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Achilles Tendinitis & the Elliptical Machine

by
author image Kay Ireland
Kay Ireland specializes in health, fitness and lifestyle topics. She is a support worker in the neonatal intensive care and antepartum units of her local hospital and recently became a certified group fitness instructor.
Achilles Tendinitis & the Elliptical Machine
Compressing the ankle helps stabilize the tendon during exercise. Photo Credit Tomasz Wyszołmirski/iStock/Getty Images

Typically an overuse injury, Achilles tendinitis affects the connective tissue between the calf and the heel. When you walk, run or otherwise use your leg to push your body upward, the Achilles tendon is engaged. Using the tendon frequently and with high intensity often results in tendinitis -- a swollen Achilles tendon that makes it difficult and sometimes painful to continue high-impact activities. The elliptical machine is sometimes a catalyst for tendinitis, but it's also used as an effective part of rehabilitation.

Injury Risk

The elliptical machine can sometimes contribute to overuse injuries. If you use the elliptical machine on a daily basis or you've sustained an unrelated ankle injury, but continue to exercise without rest, the elliptical machine could contribute to the development of Achilles tendinitis. If you don't give the injury time to heal, tears may develop in the fibers of the middle or lower portion of in the Achilles tendon. In addition, the damaged fibers may calcify and bone spurs can develop. Always use the elliptical machine properly and heed your doctor's advice when healing from ankle injuries to prevent chronic problems.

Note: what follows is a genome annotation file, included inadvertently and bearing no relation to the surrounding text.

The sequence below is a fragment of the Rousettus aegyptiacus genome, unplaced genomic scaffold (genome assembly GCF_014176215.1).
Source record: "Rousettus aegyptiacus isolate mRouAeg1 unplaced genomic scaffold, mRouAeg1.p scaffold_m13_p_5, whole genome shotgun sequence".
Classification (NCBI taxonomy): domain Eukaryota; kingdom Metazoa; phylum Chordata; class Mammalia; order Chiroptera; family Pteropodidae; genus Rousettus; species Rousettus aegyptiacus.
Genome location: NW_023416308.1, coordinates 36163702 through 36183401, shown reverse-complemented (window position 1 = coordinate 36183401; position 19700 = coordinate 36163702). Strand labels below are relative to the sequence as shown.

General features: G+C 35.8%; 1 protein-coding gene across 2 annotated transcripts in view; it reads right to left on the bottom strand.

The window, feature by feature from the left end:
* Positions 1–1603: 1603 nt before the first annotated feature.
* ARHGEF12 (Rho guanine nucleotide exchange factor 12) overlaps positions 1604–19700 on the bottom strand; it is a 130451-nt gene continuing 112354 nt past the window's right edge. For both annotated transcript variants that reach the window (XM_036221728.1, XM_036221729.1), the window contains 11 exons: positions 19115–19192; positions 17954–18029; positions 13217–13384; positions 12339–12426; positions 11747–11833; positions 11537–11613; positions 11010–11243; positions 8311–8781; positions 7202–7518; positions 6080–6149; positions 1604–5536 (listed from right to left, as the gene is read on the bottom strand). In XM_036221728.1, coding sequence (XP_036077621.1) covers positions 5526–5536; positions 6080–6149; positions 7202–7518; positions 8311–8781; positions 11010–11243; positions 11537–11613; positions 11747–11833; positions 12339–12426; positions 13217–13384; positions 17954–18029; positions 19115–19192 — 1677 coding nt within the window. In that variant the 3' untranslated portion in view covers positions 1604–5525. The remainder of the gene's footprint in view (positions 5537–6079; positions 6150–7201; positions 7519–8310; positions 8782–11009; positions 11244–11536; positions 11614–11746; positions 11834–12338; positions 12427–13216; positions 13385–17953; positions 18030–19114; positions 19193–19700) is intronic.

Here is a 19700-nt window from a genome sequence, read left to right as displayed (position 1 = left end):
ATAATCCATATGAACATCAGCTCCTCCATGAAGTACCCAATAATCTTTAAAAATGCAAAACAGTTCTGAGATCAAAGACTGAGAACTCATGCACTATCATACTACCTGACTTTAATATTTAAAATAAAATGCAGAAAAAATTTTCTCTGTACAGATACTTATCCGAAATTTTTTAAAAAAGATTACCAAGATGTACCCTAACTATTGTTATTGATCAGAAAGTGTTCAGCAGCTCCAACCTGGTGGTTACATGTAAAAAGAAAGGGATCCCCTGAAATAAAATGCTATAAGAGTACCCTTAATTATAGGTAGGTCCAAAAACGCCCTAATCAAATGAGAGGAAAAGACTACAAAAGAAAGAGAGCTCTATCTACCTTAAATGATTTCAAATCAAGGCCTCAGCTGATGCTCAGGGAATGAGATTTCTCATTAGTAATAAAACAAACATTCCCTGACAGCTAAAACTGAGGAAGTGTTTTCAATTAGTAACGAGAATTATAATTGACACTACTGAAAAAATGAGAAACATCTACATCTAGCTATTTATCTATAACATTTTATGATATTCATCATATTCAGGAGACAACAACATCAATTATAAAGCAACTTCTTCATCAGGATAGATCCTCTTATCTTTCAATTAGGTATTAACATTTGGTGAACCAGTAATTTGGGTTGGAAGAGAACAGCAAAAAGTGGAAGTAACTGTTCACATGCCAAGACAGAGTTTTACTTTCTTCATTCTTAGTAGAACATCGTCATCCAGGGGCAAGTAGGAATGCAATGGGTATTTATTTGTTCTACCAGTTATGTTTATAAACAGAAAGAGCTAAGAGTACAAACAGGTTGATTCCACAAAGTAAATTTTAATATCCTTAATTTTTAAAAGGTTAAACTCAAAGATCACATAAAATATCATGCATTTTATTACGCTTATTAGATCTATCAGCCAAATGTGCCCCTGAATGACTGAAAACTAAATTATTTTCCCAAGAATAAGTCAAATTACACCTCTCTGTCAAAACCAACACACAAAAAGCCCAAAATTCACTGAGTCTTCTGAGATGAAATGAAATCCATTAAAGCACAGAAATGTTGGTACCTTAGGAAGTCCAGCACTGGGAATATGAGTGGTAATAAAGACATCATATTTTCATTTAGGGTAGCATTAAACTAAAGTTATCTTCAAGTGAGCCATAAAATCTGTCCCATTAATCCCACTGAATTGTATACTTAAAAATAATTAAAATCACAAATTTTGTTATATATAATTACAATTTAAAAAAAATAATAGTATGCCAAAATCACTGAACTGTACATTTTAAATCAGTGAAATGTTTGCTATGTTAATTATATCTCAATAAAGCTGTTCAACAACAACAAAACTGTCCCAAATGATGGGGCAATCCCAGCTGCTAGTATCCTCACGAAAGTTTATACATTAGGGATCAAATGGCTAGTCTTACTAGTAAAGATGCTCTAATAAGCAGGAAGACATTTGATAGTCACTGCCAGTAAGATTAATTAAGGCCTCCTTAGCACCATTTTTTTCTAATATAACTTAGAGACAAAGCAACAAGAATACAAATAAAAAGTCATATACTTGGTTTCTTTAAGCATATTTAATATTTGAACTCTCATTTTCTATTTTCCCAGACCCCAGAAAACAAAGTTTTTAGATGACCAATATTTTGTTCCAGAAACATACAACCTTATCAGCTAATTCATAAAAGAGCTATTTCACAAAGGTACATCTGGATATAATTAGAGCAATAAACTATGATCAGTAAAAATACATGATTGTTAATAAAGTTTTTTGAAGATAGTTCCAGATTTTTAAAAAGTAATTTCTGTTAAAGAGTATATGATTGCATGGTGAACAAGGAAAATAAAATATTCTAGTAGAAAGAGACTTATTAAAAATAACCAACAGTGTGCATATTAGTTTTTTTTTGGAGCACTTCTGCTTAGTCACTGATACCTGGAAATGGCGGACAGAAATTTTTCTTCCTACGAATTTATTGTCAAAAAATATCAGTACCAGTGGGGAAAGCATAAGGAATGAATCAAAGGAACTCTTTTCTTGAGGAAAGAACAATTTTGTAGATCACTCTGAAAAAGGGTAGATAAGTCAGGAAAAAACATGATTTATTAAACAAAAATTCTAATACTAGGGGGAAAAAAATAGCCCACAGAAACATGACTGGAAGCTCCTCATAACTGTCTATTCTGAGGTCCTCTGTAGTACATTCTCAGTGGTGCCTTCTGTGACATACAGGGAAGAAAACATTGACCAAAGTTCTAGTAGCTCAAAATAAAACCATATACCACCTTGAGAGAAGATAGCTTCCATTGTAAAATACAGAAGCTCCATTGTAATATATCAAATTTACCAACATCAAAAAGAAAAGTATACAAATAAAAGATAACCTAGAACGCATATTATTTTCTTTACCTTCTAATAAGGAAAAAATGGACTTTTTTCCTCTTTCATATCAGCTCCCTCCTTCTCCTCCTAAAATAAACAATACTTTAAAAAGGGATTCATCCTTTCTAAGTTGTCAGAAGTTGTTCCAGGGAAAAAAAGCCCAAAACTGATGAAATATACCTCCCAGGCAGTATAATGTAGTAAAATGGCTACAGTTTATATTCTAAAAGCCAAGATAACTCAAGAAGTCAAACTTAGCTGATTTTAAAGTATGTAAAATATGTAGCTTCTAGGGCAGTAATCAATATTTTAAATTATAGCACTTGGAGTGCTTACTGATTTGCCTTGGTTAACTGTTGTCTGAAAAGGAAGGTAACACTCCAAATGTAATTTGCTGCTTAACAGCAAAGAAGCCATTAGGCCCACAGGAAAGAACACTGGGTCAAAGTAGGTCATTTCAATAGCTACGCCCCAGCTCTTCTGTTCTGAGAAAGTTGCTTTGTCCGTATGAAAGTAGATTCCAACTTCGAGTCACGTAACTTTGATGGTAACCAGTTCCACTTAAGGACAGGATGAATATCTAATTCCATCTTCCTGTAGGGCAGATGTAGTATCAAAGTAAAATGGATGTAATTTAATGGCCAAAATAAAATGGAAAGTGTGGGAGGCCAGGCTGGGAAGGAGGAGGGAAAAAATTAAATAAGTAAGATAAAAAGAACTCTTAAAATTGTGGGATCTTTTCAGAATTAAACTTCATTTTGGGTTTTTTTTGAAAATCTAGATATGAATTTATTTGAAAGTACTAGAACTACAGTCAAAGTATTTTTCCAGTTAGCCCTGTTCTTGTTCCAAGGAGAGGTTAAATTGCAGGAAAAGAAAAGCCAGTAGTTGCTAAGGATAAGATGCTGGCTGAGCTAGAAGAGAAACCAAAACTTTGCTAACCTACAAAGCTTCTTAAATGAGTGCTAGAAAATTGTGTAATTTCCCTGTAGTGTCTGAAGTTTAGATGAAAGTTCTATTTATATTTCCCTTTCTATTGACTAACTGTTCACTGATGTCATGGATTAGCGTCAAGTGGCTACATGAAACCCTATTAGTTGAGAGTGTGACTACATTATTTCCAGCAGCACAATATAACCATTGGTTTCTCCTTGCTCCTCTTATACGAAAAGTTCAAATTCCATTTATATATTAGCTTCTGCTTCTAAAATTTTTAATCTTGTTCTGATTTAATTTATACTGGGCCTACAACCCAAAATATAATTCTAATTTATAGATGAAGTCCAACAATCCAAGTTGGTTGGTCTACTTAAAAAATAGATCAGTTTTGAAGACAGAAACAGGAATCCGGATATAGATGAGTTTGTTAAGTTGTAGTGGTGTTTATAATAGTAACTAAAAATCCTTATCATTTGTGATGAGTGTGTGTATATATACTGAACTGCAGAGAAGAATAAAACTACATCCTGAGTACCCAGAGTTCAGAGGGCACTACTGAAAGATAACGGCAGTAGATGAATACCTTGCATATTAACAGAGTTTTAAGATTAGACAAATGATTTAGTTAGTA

Treatment and Rehab

Since the elliptical is a low-impact exercise machine, it's often used in the rehabilitation of Achilles tendon injuries. Unlike the impact your ankle sustains when your foot hits the pavement while running, using the elliptical machine is a less jarring, lower-impact exercise. When recovering from overuse injuries, such as Achilles tendinitis, modified exercise on the elliptical helps you stay active and keeps your tendons flexible.

Rehab Program

If you've been diagnosed with Achilles tendinitis, the treatment typically includes modified activities that reduce the impact on the tendon to give it time to heal. Other low impact exercise methods include swimming and gentle stretching. Your doctor may also prescribe the RICE treatment -- rest, ice, compression and elevation until Achilles swelling subsides.

Continuing Treatment

Achilles tendinitis can take as long as 2 to 3 months to heal. Switching from long distance running to the elliptical machine until the pain and swelling subside gives your Achilles tendon time to heal properly. Engaging in high-impact exercise, such as running, before your Achilles tendon heals could result in chronic problems and lingering pain.

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